No other drink has become such a natural urban institution in the last few years like the Gin & Tonic. Most people already knew it anyway but recently started to discover their own passion for it. The other highball that has become almost as popular as the G&T is the Moscow Mule. At least in Germany this is very strongly connected to the increased availability of ginger beer (or “Spicy Ginger”, “Hot Ginger” and how they have to call themselves in order not to carry the word “beer” in the name – due to German law regulations about beer). Only recently, however, I became aware of a highball that I did not really know yet but which I like very much. And I would like to introduce this drink today.
It is a drink called Mamie Taylor. And if you look at the drink, you’ll soon realize that it’s basically a Scotch version of the Moscow Mule. However, the historical roots of this cocktail stretch back a lot further in time, as I learned from the researches of David Wondrich, so one would probably have to call the Moscow Mule a vodka version of the Mamie Taylor. While the Moscow Mule had its breakthrough in the USA during the 1940s and 1950s, the Mamie Taylor was invented in 1898 in Ontario Beach, where the soprano singer Mamie Taylor called for a refreshing cocktail at the hotel bar after a boat excursion on Lake Ontario. And the bartender (whose name is unrecorded) created the Mamie Taylor in honor of his guest. In essence, the drink is a Sotch Rickey – a drink quite common at that time – where ginger was used instead of soda water. Now, David Wondrich points out that the ginger ales imported into the USA at that time were much spicier and gingerier than today’s ginger ales, which is why he advises to use ginger beer as a substitute.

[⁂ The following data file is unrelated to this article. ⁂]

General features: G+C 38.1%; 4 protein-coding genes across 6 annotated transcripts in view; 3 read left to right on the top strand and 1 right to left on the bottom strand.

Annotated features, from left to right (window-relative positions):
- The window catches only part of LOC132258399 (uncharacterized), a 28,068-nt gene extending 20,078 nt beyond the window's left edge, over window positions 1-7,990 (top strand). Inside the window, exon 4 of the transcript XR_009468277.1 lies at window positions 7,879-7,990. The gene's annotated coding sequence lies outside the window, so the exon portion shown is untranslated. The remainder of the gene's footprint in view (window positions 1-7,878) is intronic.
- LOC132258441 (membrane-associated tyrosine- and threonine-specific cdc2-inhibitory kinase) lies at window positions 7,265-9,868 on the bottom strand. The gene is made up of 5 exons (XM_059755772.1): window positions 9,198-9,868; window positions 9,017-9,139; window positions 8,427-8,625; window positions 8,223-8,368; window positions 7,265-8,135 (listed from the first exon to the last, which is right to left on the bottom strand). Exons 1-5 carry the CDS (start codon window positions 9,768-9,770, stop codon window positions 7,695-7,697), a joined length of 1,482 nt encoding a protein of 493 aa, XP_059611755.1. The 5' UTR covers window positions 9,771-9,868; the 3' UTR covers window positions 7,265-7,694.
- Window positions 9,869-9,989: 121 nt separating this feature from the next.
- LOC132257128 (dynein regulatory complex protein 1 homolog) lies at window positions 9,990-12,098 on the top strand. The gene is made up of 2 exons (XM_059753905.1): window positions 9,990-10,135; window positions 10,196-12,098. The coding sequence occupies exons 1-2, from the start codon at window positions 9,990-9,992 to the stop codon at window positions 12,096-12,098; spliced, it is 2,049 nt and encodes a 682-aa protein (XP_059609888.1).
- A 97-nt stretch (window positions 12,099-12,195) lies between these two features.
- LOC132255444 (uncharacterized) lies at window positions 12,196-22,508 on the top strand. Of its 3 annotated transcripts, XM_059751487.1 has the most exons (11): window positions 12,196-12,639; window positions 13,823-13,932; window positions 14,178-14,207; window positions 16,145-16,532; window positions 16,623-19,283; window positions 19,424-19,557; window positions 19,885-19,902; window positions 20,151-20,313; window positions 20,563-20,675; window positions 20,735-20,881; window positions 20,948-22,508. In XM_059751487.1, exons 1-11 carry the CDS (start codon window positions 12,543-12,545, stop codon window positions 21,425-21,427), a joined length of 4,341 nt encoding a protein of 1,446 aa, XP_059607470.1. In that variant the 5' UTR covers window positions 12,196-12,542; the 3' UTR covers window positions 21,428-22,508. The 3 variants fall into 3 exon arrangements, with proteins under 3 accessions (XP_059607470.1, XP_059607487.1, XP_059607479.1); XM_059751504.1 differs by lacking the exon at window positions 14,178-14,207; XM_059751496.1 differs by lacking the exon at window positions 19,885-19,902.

Actually, you should use a Blended Scotch for the Mamie Taylor, but I have opted for a Bourbon-cask-aged Single Malt, namely the Auchentoshan American Oak. It works very well here due to its mild yet oaky characteristics.
6 cl Auchentoshan American Oak (or another non or little smoky scotch)
Approx. 12 cl Ginger Beer
Preparation: Squeeze the juice of the lime half into the glass or the copper mug, add whisky and fill with ice cubes. Last float with ginger beer.
Glass: Highball or copper cup
Garnish: the squeezed lime half
Buying sources: At specialized retailers, well-stocked supermarkets or online.